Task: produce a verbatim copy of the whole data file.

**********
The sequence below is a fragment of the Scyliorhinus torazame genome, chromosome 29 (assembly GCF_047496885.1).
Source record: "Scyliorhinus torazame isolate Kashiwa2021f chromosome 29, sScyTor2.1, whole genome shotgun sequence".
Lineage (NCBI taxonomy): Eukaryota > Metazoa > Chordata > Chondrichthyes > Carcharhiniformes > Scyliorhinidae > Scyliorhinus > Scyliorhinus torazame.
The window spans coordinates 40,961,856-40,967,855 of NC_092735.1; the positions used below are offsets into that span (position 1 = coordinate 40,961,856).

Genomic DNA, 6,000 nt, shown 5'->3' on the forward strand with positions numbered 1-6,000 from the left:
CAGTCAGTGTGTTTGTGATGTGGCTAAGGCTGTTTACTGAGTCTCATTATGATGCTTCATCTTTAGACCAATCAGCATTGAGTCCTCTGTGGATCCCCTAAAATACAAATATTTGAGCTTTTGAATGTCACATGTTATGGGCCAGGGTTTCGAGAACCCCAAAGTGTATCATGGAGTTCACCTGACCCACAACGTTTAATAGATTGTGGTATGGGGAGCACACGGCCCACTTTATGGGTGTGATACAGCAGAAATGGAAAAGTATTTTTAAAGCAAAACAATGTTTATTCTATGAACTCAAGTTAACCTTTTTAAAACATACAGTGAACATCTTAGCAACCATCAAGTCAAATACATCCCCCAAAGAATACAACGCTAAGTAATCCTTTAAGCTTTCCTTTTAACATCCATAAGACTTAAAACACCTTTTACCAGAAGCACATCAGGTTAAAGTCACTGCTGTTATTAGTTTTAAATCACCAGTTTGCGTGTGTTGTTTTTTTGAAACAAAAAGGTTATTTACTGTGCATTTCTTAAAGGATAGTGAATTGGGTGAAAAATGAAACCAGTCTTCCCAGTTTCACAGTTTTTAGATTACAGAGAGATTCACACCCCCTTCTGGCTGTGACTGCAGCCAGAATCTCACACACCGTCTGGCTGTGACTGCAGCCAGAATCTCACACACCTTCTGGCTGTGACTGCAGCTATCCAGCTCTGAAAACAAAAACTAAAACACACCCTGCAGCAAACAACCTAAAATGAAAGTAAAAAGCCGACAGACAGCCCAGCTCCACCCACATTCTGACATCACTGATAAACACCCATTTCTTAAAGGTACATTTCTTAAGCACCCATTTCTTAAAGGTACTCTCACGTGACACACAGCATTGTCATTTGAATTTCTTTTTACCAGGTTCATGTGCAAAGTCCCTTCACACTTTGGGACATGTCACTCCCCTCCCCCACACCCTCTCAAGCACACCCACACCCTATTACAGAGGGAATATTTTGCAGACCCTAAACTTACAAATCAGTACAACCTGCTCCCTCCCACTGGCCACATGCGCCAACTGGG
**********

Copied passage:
The sequence below is a fragment of the Scyliorhinus torazame genome, chromosome 29 (assembly GCF_047496885.1).
Source record: "Scyliorhinus torazame isolate Kashiwa2021f chromosome 29, sScyTor2.1, whole genome shotgun sequence".
Lineage (NCBI taxonomy): Eukaryota > Metazoa > Chordata > Chondrichthyes > Carcharhiniformes > Scyliorhinidae > Scyliorhinus > Scyliorhinus torazame.
The window spans coordinates 40,961,856-40,967,855 of NC_092735.1; the positions used below are offsets into that span (position 1 = coordinate 40,961,856).

Genomic DNA, 6,000 nt, shown 5'->3' on the forward strand with positions numbered 1-6,000 from the left:
CAGTCAGTGTGTTTGTGATGTGGCTAAGGCTGTTTACTGAGTCTCATTATGATGCTTCATCTTTAGACCAATCAGCATTGAGTCCTCTGTGGATCCCCTAAAATACAAATATTTGAGCTTTTGAATGTCACATGTTATGGGCCAGGGTTTCGAGAACCCCAAAGTGTATCATGGAGTTCACCTGACCCACAACGTTTAATAGATTGTGGTATGGGGAGCACACGGCCCACTTTATGGGTGTGATACAGCAGAAATGGAAAAGTATTTTTAAAGCAAAACAATGTTTATTCTATGAACTCAAGTTAACCTTTTTAAAACATACAGTGAACATCTTAGCAACCATCAAGTCAAATACATCCCCCAAAGAATACAACGCTAAGTAATCCTTTAAGCTTTCCTTTTAACATCCATAAGACTTAAAACACCTTTTACCAGAAGCACATCAGGTTAAAGTCACTGCTGTTATTAGTTTTAAATCACCAGTTTGCGTGTGTTGTTTTTTTGAAACAAAAAGGTTATTTACTGTGCATTTCTTAAAGGATAGTGAATTGGGTGAAAAATGAAACCAGTCTTCCCAGTTTCACAGTTTTTAGATTACAGAGAGATTCACACCCCCTTCTGGCTGTGACTGCAGCCAGAATCTCACACACCGTCTGGCTGTGACTGCAGCCAGAATCTCACACACCTTCTGGCTGTGACTGCAGCTATCCAGCTCTGAAAACAAAAACTAAAACACACCCTGCAGCAAACAACCTAAAATGAAAGTAAAAAGCCGACAGACAGCCCAGCTCCACCCACATTCTGACATCACTGATAAACACCCATTTCTTAAAGGTACATTTCTTAAGCACCCATTTCTTAAAGGTACTCTCACGTGACACACAGCATTGTCATTTGAATTTCTTTTTACCAGGTTCATGTGCAAAGTCCCTTCACACTTTGGGACATGTCACTCCCCTCCCCCACACCCTCTCAAGCACACCCACACCCTATTACAGAGGGAATATTTTGCAGACCCTAAACTTACAAATCAGTACAACCTGCTCCCTCCCACTGGCCACATGCGCCAACTGGG